Can You Go Green Like These Big Companies?

Fortune Magazine recently unveiled its list of the top ten most environmentally conscious big businesses, among them Honda, Continental Airlines, and S.C. Johnson. Each of these companies is cutting down carbon emissions and scaling back or eliminating ozone-damaging chemicals in their products.

S.C. Johnson even built its own power plant near their factory in Sturtevant, WI that runs off of methane siphoned from a landfill! Now, perhaps you’re not in a financial position to build an eco-friendly power plant, but there are plenty of ways in which your business can make its carbon imprint smaller.

Helping the Environment with Eco-Friendly Solutions

Patagonia, the environmentally conscious clothing outfitter based in Ventura, CA, uses organic cotton in its products. Industrially grown cotton, on the other hand, is treated with pesticides. When combined with fertilizer runoff, these chemicals can leach out of storage pools and contaminate groundwater supplies. With the organic cotton products provided by Patagonia, this is successfully avoided.

Clif Bar, the energy bar company from Berkeley, CA, has also diverted some of its profits to help support a nearby wind farm. It has also switched its fleet of trucks to biodiesel instead of traditional diesel.

Seventh Generation of Burlington, Vt., is another green company that makes, among other things, cleaning supplies free of toxins, dyes, and artificial fragrances. Even Wal*Mart is getting in on the green angle, selling free-trade coffee and nontoxic cleaners at its Sam’s Club warehouse outlets.

Well, chances are that your company isn’t as big as these. But it’s still easy to go green.

Making it Easy to be Green

It used to be that being environmentally friendly was almost prohibitively expensive or hard to achieve, but as ecological responsibility took root in corporate America, access to green supplies or services has grown significantly.

A good example of this is compact fluorescent bulbs. A few years ago, they were an esoteric blip, and now they’re sold at Walgreens pharmacies. Compact fluorescent bulbs outlast incandescent light bulbs by five to ten thousand hours, and use only a quarter of the energy. Though a CFL is more expensive on the shelf, its long-term price is significantly lower than an incandescent bulb’s because you don’t have to replace the former nearly as often. (More on this later).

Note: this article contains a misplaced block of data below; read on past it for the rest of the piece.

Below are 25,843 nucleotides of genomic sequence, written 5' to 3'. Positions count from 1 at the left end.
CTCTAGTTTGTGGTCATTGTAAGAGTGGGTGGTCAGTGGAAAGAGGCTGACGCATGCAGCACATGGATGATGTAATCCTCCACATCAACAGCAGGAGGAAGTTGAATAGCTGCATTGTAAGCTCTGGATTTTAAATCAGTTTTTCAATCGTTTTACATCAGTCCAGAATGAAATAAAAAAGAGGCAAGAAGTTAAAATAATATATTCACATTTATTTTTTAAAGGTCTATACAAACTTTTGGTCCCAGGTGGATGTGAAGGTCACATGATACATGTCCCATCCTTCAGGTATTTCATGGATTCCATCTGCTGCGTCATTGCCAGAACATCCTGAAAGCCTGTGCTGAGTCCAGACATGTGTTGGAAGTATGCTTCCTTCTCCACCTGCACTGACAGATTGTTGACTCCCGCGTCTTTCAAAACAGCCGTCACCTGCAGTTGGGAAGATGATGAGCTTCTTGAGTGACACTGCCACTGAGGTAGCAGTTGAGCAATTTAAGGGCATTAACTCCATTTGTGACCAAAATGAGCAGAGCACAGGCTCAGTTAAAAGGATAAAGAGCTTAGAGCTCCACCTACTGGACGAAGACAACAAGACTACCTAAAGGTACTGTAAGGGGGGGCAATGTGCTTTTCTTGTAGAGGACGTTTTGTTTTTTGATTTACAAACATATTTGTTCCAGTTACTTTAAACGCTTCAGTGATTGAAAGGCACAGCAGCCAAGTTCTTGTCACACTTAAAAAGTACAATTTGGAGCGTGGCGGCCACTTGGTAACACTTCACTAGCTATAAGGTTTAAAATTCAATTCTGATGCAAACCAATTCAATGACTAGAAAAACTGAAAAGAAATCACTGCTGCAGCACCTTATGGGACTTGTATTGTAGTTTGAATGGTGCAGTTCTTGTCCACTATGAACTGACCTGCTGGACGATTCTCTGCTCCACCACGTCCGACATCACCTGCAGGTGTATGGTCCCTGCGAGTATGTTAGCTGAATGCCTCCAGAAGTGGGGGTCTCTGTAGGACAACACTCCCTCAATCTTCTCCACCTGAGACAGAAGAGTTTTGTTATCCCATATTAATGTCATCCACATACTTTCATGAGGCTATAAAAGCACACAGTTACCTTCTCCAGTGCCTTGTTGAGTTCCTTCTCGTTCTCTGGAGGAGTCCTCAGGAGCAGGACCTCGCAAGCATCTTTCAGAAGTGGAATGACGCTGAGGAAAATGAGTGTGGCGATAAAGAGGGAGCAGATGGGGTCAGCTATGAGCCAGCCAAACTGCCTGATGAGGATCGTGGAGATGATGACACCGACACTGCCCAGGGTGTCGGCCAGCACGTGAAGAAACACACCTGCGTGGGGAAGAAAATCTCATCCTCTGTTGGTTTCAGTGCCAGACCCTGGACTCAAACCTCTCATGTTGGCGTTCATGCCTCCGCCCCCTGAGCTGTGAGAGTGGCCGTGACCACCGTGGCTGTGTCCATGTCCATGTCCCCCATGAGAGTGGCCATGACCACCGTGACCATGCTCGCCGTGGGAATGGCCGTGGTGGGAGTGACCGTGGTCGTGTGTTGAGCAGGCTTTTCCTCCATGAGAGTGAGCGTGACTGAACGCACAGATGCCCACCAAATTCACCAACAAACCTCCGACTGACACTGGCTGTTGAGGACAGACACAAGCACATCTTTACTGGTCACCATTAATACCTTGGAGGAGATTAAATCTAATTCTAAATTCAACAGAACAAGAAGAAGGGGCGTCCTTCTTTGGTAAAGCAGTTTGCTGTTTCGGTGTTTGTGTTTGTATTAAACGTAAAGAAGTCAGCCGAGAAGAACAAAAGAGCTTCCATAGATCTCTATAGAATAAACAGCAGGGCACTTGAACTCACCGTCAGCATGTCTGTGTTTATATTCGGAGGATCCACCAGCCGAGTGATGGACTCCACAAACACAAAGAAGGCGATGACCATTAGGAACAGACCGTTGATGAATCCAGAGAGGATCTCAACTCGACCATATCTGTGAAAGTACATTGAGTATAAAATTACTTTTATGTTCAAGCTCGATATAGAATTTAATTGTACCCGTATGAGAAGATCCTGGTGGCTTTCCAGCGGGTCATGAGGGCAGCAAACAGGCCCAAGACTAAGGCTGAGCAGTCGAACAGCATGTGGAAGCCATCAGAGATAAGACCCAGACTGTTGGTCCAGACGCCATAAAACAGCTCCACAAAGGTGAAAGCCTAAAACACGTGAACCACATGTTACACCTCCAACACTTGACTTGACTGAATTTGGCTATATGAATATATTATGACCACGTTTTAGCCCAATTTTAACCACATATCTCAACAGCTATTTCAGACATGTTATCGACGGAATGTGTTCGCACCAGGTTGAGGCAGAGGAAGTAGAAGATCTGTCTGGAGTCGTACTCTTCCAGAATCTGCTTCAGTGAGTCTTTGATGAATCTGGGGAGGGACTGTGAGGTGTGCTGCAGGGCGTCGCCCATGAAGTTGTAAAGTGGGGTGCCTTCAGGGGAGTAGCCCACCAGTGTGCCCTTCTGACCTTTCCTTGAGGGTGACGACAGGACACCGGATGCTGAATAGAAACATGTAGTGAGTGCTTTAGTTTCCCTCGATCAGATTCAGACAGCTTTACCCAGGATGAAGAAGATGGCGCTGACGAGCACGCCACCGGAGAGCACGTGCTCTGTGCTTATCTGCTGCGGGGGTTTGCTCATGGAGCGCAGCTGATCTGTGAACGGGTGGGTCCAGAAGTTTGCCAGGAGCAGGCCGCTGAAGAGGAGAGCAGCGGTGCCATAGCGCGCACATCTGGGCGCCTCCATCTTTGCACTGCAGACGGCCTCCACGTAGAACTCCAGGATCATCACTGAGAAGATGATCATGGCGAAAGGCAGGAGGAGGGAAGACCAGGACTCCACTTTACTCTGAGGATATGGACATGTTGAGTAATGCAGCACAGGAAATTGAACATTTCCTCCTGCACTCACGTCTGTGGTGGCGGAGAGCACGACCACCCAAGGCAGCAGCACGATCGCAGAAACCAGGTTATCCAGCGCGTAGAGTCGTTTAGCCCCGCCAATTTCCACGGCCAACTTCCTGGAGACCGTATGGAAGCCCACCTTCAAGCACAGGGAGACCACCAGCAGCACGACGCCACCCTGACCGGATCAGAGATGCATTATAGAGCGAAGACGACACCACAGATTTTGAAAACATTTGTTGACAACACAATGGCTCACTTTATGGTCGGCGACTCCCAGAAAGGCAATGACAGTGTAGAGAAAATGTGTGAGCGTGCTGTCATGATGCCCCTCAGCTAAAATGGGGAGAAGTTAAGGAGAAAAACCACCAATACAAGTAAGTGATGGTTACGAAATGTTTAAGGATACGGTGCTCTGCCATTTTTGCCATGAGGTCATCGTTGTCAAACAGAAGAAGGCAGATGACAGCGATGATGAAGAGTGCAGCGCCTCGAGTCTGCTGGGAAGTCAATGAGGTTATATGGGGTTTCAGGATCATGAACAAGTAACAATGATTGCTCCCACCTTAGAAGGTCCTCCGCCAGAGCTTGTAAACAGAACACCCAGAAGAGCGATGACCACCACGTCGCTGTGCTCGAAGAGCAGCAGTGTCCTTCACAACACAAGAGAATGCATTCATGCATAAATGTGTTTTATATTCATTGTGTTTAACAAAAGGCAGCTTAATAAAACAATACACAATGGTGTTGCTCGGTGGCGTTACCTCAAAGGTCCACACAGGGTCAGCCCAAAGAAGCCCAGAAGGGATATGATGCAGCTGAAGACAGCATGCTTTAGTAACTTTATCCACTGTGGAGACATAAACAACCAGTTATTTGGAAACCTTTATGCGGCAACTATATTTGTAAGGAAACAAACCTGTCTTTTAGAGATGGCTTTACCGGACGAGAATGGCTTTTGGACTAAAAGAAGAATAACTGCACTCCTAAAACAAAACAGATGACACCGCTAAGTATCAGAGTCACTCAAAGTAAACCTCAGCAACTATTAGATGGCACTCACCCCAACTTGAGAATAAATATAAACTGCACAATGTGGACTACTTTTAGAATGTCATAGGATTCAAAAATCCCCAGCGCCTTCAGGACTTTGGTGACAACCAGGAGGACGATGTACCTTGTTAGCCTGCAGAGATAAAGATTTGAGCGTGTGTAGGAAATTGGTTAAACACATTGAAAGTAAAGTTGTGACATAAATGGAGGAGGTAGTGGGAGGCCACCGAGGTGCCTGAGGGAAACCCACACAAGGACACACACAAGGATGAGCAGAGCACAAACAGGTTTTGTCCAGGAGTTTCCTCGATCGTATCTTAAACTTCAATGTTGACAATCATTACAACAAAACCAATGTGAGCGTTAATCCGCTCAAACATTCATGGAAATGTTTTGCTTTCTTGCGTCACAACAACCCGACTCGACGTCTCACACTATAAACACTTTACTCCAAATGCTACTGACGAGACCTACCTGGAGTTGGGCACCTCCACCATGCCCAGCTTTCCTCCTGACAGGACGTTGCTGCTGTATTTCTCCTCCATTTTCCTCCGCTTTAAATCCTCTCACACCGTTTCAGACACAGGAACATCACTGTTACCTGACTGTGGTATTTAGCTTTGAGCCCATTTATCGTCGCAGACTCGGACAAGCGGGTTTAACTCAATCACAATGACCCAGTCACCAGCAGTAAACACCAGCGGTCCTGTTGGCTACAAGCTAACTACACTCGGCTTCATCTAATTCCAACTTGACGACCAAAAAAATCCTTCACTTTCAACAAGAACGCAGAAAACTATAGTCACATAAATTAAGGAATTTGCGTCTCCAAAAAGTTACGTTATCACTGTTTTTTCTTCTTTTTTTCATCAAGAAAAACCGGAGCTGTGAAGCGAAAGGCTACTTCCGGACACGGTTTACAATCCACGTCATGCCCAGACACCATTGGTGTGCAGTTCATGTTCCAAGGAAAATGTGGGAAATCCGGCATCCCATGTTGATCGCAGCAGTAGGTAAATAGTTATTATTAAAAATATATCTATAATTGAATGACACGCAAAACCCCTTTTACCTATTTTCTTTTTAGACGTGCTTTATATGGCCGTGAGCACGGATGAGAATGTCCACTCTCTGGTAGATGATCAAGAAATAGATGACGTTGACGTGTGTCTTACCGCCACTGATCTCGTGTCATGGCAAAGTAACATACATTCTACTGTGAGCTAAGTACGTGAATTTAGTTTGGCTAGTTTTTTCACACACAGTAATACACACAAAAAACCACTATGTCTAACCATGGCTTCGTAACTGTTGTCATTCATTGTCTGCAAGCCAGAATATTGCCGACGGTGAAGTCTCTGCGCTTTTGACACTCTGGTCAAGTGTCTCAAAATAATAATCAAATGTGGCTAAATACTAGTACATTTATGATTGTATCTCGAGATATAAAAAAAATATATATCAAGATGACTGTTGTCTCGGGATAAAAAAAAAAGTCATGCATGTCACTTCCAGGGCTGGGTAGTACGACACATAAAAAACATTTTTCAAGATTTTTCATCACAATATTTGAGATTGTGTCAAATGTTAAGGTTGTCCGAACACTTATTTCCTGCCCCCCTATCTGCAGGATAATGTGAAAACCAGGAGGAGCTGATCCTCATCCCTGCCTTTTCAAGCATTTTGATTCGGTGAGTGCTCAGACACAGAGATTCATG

Making your workspace greener may actually cut costs in the long run. Even better, it helps the planet, to boot.

If you’re remodeling your office, consider using eco-friendly carpeting. You may not have been aware that most carpet sold today is made of nylon or other synthetics – these synthetics are woven onto a backing that’s affixed to the floor of your business and contain toxic irritants.

Indoor air pollution exists just as surely as the outdoor kind does.

When shopping for carpet, look for the Carpet and Rug Institute’s “Green Label” indicating that the tagged carpet has tested low for VOC (volatile organic compounds) and other toxin levels (among them formaldehyde). If you can, try to buy nonsynthetic carpeting. Interface Incorporated makes carpet tile out of rawhide, and might be worth a gander.

How Your Business can Make a Difference

Encourage the use of nontoxic substances: nontoxics won’t disrupt ecosystems to the extent that toxic chemicals will when they invariably leak from the places they are stored, like landfills. pittsburgh seo company

Use less paper and more e-mail and recycle whenever possible. According to the U.S. Department of Energy, recycling aluminum saves 11.5 billion kilowatt-hours of energy each year, and that, says the DoE, is enough energy “to light a city the size of Pittsburgh for six years.”

With gas prices rising steadily, it’s becoming more and more of a legitimate business concern to limit the usage of gasoline among coworkers and employees. It might be a fiscally responsible decision to create a carpool to increase company morale in the face of the impending petroleum crisis.

So, you don’t have to build a power plant or add biodiesel vehicles to your company motor pool in order to have a positive effect on the environment. It’s better to start small and work towards environmental responsibility that way.

Ask your coworkers or employees for suggestions as to how to diminish the carbon footprint of your business. Grassroots initiatives are the way to go with this kind of thing, because everyone’s contribution can make a difference to the way your business is run. So consider going green: it’s cost-effective, it’s appealing to the consumer, and most importantly, it’s the ethical thing to do.



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